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  • STUDY: EPA chief Scott Pruitt has given more interviews to Fox than to all other major TV networks combined

    Pruitt shares the Trump administration’s preference for Fox News and right-wing media

    Blog ››› ››› KEVIN KALHOEFER


    Sarah Wasko / Media Matters

    Environmental Protection Agency Administrator Scott Pruitt has appeared on Fox News twice as often as on other cable and broadcast networks combined, and he has frequently granted interviews to right-wing talk radio shows and other climate-denying outlets, Media Matters has found.

    Pruitt’s media strategy is right in line with that of his boss. During the 2016 presidential campaign, Donald Trump eschewed mainstream media outlets; it's a pattern his administration has continued since the election, favoring conservative and right-wing media outlets that are friendly to President Trump's agenda. By following the same approach, Pruitt has been able to push misinformation, avoid tough questioning, and appeal to the president’s political base.

    Pruitt appeared on Fox News twice as often as he did on CNN, MSNBC, ABC, CBS, and NBC combined

    Scott Pruitt has been a guest on Fox News a total of 12 times since his confirmation. From February 17, when he was sworn in, to August 14, Pruitt made twice as many appearances on Fox News (12) as he did on CNN, MSNBC, ABC, CBS, and NBC combined (6).* With the exception of two appearances on Fox News Sunday, Pruitt rarely faced tough questions on Fox News and was able to use the network as a platform for pushing misleading talking points without rebuttal. Pruitt appeared most frequently on Fox & Friends, Trump’s favorite show, which some journalists have criticized as “state TV” and “a daily infomercial for the Trump presidency” for its sycophantic coverage of the president and his administration. Pruitt made the following appearances on Fox News:

    By comparison, Pruitt made only six appearances on the other major cable and broadcast television networks combined. From the time Pruitt took the helm at the EPA through August 14, he was a guest just six times total on CNN, MSNBC, ABC, and NBC, and he made no appearances at all on CBS. On each of these non-Fox programs, Pruitt faced questions either about whether Trump still believes climate change is a hoax or about Pruitt's own views on climate change. In response, Pruitt either avoided answering the question or repeated his “lukewarmer” stance that climate change is happening but we don’t know how much is human-caused. In all but one of these appearances, Pruitt repeated false or misleading talking points about the Paris climate agreement. Here are Pruitt's guest appearances on cable news and broadcast networks other than Fox:

    • One appearance on CNN’s The Situation Room on February 28.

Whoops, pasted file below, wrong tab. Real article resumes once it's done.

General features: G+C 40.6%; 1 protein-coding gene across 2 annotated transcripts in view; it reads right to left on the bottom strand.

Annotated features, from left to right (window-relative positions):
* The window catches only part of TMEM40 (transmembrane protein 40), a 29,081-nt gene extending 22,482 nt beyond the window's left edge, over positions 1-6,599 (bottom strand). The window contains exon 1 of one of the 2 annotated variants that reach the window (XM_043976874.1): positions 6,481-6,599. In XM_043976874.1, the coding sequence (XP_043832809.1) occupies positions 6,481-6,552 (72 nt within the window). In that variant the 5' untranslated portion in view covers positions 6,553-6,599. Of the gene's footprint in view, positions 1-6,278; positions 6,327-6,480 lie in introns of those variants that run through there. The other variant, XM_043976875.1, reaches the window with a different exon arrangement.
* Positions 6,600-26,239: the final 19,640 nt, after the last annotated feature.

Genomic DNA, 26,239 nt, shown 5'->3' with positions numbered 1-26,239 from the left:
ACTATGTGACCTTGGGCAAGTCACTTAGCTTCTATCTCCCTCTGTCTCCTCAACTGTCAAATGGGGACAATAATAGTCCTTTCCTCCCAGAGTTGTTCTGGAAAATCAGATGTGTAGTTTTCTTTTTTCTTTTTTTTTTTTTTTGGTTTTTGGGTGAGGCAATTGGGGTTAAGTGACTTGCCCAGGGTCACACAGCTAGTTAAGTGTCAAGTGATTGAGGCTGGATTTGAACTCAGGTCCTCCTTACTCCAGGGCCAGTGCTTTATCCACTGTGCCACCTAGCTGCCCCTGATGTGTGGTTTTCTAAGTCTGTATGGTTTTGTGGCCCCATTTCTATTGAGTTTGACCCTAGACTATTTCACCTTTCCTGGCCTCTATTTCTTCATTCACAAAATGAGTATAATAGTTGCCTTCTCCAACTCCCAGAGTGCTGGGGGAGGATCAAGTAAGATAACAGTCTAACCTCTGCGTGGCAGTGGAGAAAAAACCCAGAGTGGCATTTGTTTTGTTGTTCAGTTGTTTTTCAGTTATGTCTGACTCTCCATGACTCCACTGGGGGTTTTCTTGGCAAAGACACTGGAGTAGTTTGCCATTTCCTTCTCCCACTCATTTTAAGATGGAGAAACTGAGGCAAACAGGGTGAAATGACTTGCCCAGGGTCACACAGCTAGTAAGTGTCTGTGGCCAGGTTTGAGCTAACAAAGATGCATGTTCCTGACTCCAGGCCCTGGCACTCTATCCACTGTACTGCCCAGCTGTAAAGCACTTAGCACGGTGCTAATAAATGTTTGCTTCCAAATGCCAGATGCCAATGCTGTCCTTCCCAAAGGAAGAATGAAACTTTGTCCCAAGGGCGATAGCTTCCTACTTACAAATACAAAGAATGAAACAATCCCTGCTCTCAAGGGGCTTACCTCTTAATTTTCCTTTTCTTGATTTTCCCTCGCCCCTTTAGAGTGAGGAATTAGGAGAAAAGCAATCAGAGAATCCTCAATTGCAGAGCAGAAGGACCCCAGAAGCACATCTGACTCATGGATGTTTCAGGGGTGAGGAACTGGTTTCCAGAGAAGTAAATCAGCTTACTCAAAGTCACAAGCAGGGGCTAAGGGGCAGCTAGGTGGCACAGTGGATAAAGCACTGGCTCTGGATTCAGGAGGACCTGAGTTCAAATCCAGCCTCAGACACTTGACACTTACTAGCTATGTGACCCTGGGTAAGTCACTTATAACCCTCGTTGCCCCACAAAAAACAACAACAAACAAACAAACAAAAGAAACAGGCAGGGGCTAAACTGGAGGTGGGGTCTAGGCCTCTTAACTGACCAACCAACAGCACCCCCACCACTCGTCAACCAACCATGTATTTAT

• One appearance on CNN's The Lead with Jake Tapper on June 1.
    • One appearance on MSNBC’s Morning Joe on June 6.
    • Two appearances on ABC’s This Week on March 26 and June 4.
    • One appearance on NBC’s Meet the Press on June 4.

    *Pruitt’s appearance on Meet the Press aired on both NBC and MSNBC, but for the purposes of this study, we only counted it as an NBC appearance.

    Pruitt has been a frequent guest on national right-wing talk radio shows

    Pruitt has also been a frequent guest on nationally broadcast right-wing talk radio shows since his confirmation, Media Matters found. We examined the top 10 shows listed on Talkers.com's Top Talk Audiences list, as well as numerous shows broadcast on the SiriusXM Patriot channel, and found the following:

    • Three appearances on Salem Radio Network’s The Hugh Hewitt Show on March 29, May 11, and June 2.
    • Two appearances on Fox News Radio’s Brian Kilmeade Show on April 27 and May 19.
    • One appearance on SiriusXM Patriot’s David Webb Show on April 26.
    • One appearance on SiriusXM Patriot’s Breitbart News Daily on June 5.
    • One appearance on Westwood One’s The Savage Nation on June 1.

    All of these hosts or outlets have denied climate change:

    • Hugh Hewitt has a years-long record of climate denial: He wrote in a 2011 blog post that “we don’t know” how much humans contribute to global warming, adding “if it will be harmful or if there's anything we can do about it.” Hewitt also downplayed the threat of climate change in a September 2016 episode of his show in which he said that warming might be "a real problem over 500 years."
    • Brian Kilmeade has denied climate change, both as a host on his radio show and as a co-host on Fox & Friends. On a 2013 episode of his radio show (then called Kilmeade & Friends), Kilmeade suggested that only “corrupt” climatologists accept human-caused climate change. On the same day, Kilmeade disputed on Fox & Friends that it is “settled scientific collective thought” that human activity causes climate change. 
    • On the January 12, 2017, episode of the David Webb Show, Webb cast doubt on the scientific consensus around climate change, arguing that it's not significant that the vast majority of climate scientists publishing peer-reviewed research agree on the human causes of warming: "You can have 99 percent of peer-reviewed, but it doesn’t mean that the one percent like that guy named Copernicus won’t be correct about the fact that the Earth was not flat and we were not the center of the universe.”
    • Breitbart.com has a long track record of pushing blatant climate science misinformation and attacking climate scientists and climate science, calling researchers “talentless low-lives” and “abject liars” and climate change a “hoax.” Breitbart is also a go-to outlet for fossil fuel industry-funded academics who want to get publicity for their work.